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Bumbershoot: 2024 Guide for Parents

This classic Seattle festival has plenty of things for kids to do

Published on: May 21, 2024

Bumbershoot stage with crowd and Space Needle in the background at Seattle Center
Photo:
courtesy Bumbershoot

When I first moved to Seattle, I heard again and again that I could not miss out on Bumbershoot. The three-day festival is a quintessential Seattle summer event, and I can see why. The first year I went, the sun was shining and Seattle Center was abuzz with live music, enthusiastic crowds and local vendors. That was more than 10 years ago, and I am so excited to see this tradition continue and share it with my family.

Last summer, Bumbershoot returned to Seattle for its 50th anniversary after a three-year hiatus, drawing in approximately 40,000 people to enjoy and celebrate music and art. This year, families can look forward to even more art, music and immersive experiences at the festival.

Bumbershoot Seattle 2023 crowd watching musicians perform on stage on a sunny day
Multiple stages will be set up at Seattle Center for Bumbershoot. Photo: courtesy Bumbershoot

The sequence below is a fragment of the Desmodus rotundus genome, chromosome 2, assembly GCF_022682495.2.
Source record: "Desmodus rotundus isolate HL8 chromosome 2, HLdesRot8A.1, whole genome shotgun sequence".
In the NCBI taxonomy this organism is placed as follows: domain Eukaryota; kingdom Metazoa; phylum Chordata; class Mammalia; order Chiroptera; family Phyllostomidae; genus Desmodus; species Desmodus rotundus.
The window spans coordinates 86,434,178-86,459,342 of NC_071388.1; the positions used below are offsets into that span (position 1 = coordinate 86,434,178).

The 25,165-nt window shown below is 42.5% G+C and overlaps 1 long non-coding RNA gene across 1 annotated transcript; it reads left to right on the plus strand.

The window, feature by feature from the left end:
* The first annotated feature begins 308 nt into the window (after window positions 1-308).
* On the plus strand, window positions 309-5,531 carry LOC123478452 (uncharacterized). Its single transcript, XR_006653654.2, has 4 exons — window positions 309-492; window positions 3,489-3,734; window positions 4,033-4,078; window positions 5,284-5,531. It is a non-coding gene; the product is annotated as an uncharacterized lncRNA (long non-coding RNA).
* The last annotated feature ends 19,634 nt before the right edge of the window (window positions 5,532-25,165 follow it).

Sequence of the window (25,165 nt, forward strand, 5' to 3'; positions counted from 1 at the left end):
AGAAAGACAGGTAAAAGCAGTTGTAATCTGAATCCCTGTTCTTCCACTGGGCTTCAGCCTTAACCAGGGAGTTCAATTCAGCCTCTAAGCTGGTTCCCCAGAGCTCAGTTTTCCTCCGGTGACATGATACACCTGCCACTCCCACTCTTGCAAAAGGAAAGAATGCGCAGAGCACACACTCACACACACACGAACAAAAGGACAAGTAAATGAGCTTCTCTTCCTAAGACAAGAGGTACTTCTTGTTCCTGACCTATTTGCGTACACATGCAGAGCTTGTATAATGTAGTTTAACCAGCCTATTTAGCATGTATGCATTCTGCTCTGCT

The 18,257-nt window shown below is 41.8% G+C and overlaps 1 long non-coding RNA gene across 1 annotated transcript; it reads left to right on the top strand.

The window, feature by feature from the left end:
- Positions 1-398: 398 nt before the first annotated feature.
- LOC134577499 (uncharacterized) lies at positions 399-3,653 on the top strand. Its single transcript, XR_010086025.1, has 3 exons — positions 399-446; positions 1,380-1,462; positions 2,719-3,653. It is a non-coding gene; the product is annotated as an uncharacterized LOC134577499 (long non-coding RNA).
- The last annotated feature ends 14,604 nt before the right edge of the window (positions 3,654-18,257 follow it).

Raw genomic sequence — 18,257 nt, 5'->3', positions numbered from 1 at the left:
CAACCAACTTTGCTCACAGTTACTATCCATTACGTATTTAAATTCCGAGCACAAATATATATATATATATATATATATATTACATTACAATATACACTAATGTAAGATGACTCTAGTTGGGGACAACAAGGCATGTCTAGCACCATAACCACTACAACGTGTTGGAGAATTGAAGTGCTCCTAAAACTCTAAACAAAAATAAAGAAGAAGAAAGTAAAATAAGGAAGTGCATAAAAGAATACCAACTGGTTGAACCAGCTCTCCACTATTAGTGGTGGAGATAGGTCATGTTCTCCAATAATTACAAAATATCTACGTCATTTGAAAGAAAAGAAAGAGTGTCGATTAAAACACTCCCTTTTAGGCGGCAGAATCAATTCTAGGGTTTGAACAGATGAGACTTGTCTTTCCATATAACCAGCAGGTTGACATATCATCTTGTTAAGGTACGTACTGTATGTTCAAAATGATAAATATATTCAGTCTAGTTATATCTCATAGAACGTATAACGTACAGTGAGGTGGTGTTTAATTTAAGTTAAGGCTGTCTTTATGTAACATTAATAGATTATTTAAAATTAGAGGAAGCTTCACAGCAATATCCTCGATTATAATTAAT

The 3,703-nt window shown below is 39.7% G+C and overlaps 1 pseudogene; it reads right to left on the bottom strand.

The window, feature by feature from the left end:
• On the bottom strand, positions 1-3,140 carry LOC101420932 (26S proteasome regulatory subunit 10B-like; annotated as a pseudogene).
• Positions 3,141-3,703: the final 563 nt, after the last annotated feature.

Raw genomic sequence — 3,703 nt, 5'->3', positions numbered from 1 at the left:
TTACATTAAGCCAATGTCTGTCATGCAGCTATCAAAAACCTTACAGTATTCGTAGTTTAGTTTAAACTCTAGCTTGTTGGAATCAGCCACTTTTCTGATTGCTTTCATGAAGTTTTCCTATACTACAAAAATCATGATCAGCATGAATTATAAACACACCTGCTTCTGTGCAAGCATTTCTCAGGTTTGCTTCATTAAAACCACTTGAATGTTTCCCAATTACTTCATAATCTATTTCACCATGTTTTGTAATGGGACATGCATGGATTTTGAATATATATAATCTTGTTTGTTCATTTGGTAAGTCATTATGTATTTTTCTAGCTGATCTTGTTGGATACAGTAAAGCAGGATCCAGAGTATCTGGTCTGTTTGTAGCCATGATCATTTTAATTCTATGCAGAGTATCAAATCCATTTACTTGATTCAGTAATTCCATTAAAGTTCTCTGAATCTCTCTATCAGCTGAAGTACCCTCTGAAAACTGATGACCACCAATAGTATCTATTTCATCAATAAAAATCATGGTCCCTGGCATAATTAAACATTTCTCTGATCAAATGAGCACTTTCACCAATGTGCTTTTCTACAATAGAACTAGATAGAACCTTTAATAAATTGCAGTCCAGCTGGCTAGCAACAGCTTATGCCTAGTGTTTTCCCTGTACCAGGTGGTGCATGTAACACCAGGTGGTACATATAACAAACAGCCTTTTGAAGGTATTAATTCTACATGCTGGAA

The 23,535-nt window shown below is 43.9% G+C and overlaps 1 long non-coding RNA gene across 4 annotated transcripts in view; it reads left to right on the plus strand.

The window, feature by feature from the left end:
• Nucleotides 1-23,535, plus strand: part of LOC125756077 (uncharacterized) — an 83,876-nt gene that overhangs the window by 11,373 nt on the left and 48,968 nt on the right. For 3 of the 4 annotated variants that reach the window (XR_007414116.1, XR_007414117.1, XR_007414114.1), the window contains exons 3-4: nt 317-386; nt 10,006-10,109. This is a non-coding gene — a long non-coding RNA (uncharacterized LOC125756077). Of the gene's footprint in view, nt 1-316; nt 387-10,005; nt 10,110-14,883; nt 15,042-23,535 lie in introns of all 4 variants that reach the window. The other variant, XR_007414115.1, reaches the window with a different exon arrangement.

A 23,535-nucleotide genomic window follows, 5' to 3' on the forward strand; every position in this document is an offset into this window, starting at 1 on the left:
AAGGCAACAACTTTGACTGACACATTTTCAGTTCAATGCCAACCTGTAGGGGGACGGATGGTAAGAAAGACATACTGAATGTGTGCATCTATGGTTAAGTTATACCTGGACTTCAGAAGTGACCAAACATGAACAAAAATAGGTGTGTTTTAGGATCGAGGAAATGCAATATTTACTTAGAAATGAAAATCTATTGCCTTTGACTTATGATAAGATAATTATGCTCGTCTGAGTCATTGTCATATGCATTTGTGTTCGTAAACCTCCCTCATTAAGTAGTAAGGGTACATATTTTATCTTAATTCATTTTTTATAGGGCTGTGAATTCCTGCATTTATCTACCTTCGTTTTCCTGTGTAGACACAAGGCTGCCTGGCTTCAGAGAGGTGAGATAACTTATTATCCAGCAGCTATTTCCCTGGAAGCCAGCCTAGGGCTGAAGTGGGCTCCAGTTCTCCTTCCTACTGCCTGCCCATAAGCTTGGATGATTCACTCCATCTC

Bumbershoot 2024 lineup

This year’s Bumbershoot will be held over Labor Day weekend (Aug. 31–Sept. 1). In addition to its visual arts programming, Bumbershoot just released its music lineup. Headlining artists include Pavement, James Blake, and Cypress Hill. Also on the list: Ted Leo and the Pharmacists, The Polyphonic Spree, and Lauren Mayberry (of CHVRCHES). Parents can dust off their vintage band tees, browse the exciting lineup to find their favorite artists, and make a plan to introduce their kids to the magic of live music.

Bumbershoot 2023 band performing to a packed crowd at Seattle Center
Check out this year’s Bumbershoot lineup to find your favorite bands. Photo: courtesy Bumbershoot

Family activities at Bumbershoot

Bumbershoot promises overwhelming visual spectacles, dance performances and art for all ages to enjoy throughout Seattle Center.

“It’s really, really creative,” said Gloria Alvarez Connors, president and CEO of Connors & Co. Events, Inc. Connors is helping organize this year’s festival.

There will be family favorites like face painting, though you can expect more elaborate designs. “It’s not going to be just butterflies on the face, you might end up with a David Bowie (design),” Connors said.

Performers at Seattle Center fountain for Bumbershoot
Expect to see performances and more at this year’s Bumbershoot. Photo: courtesy Bumbershoot

Navigating the Bumbershoot districts

While Youngershoot is no more, Bumbershoot introduced various districts last year, and more are promised for this year.